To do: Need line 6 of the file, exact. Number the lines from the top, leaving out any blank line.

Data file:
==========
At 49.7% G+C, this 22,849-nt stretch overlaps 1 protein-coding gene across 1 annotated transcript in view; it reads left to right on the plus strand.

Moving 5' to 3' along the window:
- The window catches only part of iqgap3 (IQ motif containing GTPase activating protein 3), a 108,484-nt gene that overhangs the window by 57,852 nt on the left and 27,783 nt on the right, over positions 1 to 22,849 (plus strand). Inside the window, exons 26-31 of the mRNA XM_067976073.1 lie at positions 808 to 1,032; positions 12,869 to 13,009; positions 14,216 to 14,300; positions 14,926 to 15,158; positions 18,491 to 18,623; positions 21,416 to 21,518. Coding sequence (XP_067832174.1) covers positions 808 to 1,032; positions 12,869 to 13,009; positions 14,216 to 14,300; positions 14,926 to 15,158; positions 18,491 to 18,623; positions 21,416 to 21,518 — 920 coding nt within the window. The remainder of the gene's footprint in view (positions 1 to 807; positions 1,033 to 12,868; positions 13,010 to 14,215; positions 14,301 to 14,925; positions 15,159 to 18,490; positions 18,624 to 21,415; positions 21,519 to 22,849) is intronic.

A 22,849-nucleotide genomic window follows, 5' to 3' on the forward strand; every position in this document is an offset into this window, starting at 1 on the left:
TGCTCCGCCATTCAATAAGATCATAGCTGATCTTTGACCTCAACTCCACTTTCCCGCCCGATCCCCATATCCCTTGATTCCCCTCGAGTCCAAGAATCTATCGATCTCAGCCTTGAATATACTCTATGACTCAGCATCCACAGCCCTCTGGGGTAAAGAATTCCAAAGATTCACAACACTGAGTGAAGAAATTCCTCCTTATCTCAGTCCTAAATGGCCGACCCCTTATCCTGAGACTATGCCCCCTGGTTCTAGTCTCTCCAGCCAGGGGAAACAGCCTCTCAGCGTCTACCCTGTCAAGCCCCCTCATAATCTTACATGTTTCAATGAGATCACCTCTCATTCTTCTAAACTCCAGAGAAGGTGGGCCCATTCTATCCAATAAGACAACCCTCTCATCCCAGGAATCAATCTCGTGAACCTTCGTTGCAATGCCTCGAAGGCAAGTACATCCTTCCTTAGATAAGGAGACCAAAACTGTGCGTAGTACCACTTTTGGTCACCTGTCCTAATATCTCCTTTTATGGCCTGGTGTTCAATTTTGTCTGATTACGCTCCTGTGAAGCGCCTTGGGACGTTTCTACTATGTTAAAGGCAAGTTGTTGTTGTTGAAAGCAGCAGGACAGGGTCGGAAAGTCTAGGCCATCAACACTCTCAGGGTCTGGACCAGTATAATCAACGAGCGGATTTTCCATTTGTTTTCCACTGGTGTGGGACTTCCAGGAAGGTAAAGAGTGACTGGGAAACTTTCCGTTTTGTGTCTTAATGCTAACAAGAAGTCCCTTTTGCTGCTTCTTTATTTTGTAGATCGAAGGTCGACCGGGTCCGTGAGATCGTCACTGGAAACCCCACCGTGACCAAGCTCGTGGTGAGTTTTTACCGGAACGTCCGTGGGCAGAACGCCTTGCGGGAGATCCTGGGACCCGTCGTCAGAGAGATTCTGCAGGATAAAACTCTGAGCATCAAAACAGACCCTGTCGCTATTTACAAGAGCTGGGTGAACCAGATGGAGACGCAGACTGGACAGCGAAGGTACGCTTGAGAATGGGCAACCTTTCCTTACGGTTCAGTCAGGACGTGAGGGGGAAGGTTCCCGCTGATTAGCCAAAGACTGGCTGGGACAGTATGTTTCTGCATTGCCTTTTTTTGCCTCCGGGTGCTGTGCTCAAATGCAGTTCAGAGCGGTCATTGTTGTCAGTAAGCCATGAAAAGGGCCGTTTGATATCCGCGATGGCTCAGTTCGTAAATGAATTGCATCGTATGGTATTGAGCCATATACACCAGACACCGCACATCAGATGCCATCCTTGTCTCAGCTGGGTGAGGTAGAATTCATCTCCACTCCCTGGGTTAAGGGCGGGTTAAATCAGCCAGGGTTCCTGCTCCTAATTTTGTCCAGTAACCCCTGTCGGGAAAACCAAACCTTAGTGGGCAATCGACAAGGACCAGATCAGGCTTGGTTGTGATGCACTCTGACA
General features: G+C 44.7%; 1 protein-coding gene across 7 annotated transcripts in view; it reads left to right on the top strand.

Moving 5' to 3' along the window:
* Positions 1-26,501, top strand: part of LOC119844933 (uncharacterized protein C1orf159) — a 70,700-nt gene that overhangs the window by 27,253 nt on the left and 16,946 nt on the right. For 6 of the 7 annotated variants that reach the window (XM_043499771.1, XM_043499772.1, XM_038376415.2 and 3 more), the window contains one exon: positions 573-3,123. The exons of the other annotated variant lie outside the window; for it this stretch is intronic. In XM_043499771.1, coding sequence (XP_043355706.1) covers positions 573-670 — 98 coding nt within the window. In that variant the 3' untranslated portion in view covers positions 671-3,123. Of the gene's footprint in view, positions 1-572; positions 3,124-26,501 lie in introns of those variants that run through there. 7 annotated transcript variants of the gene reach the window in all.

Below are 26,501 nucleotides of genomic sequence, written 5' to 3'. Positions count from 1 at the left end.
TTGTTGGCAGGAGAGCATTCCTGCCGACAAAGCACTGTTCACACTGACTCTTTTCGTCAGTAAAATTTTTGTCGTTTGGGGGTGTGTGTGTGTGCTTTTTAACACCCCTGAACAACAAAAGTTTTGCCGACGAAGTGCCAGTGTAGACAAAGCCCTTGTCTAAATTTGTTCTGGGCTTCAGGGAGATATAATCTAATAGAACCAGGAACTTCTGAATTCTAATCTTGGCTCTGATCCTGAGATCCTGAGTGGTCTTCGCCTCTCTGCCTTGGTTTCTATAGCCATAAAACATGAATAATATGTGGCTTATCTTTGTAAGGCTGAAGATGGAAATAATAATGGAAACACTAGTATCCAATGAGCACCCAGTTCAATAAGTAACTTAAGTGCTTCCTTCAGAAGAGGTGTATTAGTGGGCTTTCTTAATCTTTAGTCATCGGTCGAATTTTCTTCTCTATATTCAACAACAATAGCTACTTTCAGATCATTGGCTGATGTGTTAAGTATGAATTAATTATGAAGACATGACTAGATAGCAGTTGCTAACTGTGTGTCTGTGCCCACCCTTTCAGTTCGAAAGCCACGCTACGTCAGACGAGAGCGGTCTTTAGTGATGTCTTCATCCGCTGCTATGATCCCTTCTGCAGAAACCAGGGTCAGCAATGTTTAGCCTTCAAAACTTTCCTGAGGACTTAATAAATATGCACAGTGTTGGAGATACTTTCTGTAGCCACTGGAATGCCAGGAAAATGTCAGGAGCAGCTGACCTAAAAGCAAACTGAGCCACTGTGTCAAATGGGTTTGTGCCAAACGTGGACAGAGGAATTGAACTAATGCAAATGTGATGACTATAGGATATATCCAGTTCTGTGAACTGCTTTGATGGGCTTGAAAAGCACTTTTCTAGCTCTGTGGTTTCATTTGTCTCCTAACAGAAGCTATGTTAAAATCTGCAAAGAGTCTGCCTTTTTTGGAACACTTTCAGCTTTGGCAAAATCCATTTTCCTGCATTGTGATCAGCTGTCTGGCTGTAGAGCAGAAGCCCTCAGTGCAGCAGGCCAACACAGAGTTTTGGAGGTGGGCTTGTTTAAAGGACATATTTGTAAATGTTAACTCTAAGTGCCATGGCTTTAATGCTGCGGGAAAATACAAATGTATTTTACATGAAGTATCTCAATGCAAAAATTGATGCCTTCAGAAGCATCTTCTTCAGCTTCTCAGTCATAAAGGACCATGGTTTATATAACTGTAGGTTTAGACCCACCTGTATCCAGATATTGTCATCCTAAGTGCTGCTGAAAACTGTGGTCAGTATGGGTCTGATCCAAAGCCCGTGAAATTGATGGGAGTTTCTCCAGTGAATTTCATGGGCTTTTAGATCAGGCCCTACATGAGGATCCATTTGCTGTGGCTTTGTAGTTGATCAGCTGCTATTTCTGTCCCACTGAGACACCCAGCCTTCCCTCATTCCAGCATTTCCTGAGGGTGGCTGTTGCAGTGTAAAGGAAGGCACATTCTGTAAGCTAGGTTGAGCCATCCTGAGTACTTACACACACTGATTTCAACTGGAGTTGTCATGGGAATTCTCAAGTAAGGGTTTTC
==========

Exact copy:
General features: G+C 44.7%; 1 protein-coding gene across 7 annotated transcripts in view; it reads left to right on the top strand.